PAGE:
Planes, trains, automobiles and bikes: Everybody is always going somewhere. Travel is an $888 billion industry in the U.S., and if you've taken a trip recently, you know that booking online is the norm these days.
It's a competitive market, and that has given way to a slew of tactics to get customers packing their bags more often. Orbitz, the online travel-booking website, is the latest to try to capitalize on this opportunity with its April 2014 launch of the Orbtiz Rewards Visa Card in partnership with Alliance Data Retail Services.
The card is actually issued by Comenity Capital Bank and carries a steep 15.99 percent to 24.99 percent APR depending on your creditworthiness. (To get an idea of competitive rates, check out CreditCards.com's Credit Card Rate Report.)
But the primary perk? Users earn a 5 percent “Orbucks” reward for every plane ticket, hotel room, and vacation package they buy on Orbitz.com with the credit card. Given that one Orbuck equals one U.S. dollar, the value of your rewards can really add up when you consider how much plane tickets, hotel rooms and vacation packages cost. The card is, of course, good at every place that takes Visa, but you'll only earn Orbucks on 2 percent of your non-Orbitz purchases.
If you're a member of the Orbitz Rewards loyalty program, having this credit card means you can double-dip on Orbucks. On top of the 5 percent in Orbucks you'll get with the credit card, the loyalty program also gives you 5 percent back on hotels, 2 percent on flights, and 1 percent on vacation packages. Plus, you can earn regular frequent flier miles on plane trips.
“According to data from PhoCusWright and Alliance Data, the average consumer spends $2,780 on travel and $10,000 on non-travel credit card purchases each year. That consumer would earn $423 in Orbucks if they used the Orbitz Rewards Visa Card and booked their travel through the Orbitz.com mobile app, and that translates into two or three free hotel room nights,” said Chris Orton, COO and president of Orbitz.com in a press release.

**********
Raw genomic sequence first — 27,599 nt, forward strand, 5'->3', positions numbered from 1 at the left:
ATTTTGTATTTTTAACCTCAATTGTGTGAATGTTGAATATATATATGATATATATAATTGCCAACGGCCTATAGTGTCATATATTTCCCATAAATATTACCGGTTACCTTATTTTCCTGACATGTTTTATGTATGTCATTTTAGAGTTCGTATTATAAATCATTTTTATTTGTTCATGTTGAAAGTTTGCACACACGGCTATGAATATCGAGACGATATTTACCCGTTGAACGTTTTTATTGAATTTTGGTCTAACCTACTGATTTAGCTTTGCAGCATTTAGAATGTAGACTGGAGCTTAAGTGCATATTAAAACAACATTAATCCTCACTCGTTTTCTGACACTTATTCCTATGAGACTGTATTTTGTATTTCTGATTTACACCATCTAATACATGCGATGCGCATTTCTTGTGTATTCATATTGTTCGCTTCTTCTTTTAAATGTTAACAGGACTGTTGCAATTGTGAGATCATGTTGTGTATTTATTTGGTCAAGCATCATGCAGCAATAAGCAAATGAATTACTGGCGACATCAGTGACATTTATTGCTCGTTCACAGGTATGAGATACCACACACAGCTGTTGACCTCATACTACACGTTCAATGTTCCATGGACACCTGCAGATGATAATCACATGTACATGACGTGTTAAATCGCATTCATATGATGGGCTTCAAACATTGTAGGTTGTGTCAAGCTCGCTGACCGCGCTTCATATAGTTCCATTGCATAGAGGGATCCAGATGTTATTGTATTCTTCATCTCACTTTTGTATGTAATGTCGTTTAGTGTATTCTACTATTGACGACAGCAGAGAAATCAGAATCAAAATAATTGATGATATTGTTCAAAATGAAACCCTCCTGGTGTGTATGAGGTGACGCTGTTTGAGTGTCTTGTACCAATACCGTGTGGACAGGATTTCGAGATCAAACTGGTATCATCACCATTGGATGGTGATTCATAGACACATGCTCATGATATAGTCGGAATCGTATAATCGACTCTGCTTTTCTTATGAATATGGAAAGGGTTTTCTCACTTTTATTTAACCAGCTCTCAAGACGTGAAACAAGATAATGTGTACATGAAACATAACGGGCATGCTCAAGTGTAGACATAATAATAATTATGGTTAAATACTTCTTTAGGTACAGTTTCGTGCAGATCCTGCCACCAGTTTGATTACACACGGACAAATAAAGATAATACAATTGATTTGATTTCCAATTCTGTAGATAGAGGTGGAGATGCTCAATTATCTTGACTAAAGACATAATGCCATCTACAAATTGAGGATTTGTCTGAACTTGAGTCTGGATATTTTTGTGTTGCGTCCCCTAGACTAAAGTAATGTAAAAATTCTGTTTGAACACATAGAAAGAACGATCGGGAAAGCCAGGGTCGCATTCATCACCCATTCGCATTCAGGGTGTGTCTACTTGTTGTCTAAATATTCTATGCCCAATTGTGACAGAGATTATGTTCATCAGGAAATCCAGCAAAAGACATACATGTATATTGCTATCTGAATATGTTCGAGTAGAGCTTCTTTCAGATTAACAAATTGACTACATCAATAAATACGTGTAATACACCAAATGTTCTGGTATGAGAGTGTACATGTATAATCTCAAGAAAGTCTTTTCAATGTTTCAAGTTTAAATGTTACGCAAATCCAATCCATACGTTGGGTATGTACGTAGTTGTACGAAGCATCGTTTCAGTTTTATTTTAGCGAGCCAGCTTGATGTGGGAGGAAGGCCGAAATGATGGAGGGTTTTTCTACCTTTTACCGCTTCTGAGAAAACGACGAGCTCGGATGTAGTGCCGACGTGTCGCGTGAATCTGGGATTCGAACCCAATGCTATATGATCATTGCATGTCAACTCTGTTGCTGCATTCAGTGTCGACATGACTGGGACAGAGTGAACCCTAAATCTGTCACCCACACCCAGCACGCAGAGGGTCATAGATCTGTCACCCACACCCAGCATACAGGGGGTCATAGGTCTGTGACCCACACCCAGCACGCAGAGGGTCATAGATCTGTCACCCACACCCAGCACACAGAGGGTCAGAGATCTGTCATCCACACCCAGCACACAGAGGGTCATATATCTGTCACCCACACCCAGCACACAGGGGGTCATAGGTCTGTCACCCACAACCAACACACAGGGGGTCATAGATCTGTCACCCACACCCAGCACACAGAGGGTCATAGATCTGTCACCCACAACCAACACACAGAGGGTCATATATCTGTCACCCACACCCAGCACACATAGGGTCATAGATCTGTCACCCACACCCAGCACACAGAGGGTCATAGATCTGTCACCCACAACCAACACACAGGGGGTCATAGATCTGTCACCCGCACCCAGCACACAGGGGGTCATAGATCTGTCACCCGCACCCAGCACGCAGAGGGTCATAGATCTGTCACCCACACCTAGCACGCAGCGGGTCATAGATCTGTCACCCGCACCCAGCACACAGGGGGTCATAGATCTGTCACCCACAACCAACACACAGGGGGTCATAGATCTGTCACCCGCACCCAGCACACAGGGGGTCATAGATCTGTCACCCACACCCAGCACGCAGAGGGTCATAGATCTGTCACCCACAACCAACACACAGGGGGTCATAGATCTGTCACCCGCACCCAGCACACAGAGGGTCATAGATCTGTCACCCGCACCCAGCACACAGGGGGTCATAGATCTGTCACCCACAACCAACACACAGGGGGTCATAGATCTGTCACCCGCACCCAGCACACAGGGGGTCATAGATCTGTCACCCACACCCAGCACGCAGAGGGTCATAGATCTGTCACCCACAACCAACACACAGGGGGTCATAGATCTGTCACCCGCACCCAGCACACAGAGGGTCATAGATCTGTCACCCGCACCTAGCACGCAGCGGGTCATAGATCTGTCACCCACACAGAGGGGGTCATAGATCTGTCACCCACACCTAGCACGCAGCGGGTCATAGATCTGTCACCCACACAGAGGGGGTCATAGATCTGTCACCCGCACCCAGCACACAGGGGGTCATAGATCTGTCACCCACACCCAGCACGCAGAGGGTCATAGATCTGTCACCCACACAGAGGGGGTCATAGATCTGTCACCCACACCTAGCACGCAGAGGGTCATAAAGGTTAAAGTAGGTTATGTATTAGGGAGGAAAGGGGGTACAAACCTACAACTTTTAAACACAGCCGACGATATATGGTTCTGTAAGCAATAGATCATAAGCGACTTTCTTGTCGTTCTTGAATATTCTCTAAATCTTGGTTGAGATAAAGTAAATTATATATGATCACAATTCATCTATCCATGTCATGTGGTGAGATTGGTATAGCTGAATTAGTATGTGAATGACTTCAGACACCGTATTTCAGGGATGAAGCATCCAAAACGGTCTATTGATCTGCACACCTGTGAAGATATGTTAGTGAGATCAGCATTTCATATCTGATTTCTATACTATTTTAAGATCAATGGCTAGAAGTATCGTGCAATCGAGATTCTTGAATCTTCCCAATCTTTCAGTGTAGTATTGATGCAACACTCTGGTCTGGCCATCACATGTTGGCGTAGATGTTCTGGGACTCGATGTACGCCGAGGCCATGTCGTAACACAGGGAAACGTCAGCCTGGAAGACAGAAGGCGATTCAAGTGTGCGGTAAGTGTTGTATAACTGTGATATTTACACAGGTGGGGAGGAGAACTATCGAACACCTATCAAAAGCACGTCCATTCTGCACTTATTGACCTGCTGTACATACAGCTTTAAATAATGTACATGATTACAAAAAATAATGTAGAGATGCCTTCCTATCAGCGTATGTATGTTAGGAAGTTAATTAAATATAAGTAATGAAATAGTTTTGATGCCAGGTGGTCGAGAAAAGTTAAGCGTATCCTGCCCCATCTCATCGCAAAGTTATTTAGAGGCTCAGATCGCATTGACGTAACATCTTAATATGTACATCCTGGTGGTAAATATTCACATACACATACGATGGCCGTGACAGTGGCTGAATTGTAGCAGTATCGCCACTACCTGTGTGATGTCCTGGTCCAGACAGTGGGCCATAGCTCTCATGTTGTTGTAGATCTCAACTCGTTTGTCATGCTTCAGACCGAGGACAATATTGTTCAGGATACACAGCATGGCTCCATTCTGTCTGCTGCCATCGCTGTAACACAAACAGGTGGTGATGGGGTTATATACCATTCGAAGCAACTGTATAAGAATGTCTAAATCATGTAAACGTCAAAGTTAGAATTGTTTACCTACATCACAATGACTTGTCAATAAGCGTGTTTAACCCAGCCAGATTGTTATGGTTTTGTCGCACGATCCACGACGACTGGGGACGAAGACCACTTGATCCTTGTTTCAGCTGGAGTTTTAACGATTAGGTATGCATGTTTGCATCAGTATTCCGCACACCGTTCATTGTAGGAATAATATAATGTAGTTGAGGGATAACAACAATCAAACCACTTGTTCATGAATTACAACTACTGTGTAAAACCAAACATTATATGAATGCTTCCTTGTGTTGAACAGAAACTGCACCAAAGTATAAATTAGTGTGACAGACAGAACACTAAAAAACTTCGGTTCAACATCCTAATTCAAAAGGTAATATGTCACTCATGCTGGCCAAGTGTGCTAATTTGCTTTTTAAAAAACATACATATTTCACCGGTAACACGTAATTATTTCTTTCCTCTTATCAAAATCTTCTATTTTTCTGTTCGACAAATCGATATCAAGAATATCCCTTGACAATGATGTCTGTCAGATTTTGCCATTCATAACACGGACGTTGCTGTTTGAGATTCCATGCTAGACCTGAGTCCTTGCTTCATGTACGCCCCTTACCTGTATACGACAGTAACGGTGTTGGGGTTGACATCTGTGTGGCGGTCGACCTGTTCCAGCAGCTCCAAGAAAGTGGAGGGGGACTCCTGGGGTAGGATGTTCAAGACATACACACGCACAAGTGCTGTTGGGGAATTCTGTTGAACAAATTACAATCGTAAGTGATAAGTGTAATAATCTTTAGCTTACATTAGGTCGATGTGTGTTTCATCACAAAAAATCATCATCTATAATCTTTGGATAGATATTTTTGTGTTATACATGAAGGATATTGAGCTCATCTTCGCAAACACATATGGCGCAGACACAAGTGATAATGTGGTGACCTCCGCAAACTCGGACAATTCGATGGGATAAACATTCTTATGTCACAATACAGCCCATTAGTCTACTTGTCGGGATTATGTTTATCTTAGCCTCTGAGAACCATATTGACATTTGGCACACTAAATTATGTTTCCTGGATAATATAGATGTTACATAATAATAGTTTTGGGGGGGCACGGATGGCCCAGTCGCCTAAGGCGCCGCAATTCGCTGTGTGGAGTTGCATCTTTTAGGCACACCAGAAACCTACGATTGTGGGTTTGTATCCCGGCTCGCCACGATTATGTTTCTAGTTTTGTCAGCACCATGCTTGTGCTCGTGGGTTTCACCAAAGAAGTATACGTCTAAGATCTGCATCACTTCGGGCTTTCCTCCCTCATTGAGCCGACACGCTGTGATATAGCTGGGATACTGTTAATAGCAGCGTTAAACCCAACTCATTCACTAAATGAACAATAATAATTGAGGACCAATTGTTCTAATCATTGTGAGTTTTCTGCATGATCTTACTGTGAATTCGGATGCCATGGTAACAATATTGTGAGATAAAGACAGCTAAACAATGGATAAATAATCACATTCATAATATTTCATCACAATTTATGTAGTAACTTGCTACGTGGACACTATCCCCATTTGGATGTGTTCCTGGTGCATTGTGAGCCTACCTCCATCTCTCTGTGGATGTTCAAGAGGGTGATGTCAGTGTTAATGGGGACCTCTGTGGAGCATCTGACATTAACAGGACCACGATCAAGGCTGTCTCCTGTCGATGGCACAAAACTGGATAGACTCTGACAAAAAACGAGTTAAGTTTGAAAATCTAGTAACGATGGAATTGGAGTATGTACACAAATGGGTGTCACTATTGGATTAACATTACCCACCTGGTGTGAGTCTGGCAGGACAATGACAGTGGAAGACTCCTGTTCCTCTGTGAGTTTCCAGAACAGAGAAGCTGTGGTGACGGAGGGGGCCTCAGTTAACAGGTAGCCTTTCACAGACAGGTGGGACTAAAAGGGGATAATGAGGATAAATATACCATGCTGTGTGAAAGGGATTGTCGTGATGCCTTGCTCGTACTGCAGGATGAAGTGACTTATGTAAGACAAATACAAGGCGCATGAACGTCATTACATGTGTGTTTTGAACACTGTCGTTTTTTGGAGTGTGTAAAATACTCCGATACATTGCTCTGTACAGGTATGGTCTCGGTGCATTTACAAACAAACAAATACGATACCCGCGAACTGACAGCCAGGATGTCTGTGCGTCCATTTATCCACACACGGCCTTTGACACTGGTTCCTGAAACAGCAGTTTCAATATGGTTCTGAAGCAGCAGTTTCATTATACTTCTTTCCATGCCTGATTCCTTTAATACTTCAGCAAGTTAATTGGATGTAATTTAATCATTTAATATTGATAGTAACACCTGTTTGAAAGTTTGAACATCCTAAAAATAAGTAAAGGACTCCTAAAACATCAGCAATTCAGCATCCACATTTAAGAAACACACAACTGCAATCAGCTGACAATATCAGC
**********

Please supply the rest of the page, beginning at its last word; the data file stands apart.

Cardholders also get promoted to the Star level of the Orbitz Rewards program, which qualifies them for hotel upgrades, free hotel amenities (spa, anyone?), and a special customer service phone number.
There are a few catches, though.
You have to use your Orbitz card at least once every 12 months or the Orbucks you've earned from the card expire and you'll lose your Orbitz Star-level status. And if you file for bankruptcy or Orbitz closes your account for any reason, bye-bye, Orbucks. To get you in the habit of using the card, Orbitz offers a $50 statement credit once you spend $200 on the card in the first 90 days.
Also, car rentals, event tickets, travel insurance and hotels that you can't prepay won't earn Orbucks at the 5 percent rate (they earn at the 2 percent rate). And you can't earn Orbucks on balance transfers, convenience checks, cash advances, overdraft advances, unauthorized or fraudulent charges, and purchases of money orders, travelers' checks or foreign currency.
The terms and conditions say you'll earn a maximum of $50 in Orbucks annually for eligible flights. At the hotel, you should know that you'll only earn Orbucks on the actual room fee — not the resort fees, room service or room upgrades. And if you buy a vacation package, you won't earn Orbucks on change fees, cancel fees, or any of those hotel charges we just mentioned.
Interestingly, this nugget is also in the terms and conditions: no 5 percent Orbucks for “purchases made by or for a business or for a business purpose.” So racking up Orbucks on the way to that conference in Tampa is theoretically out of the question, though we're not sure how Orbitz can possibly know if your travel is for business or pleasure.
Either way, this is a card with perks for the traveling set. If you're not a globe-trotter or you tend to carry a balance, the high APR might not be for you.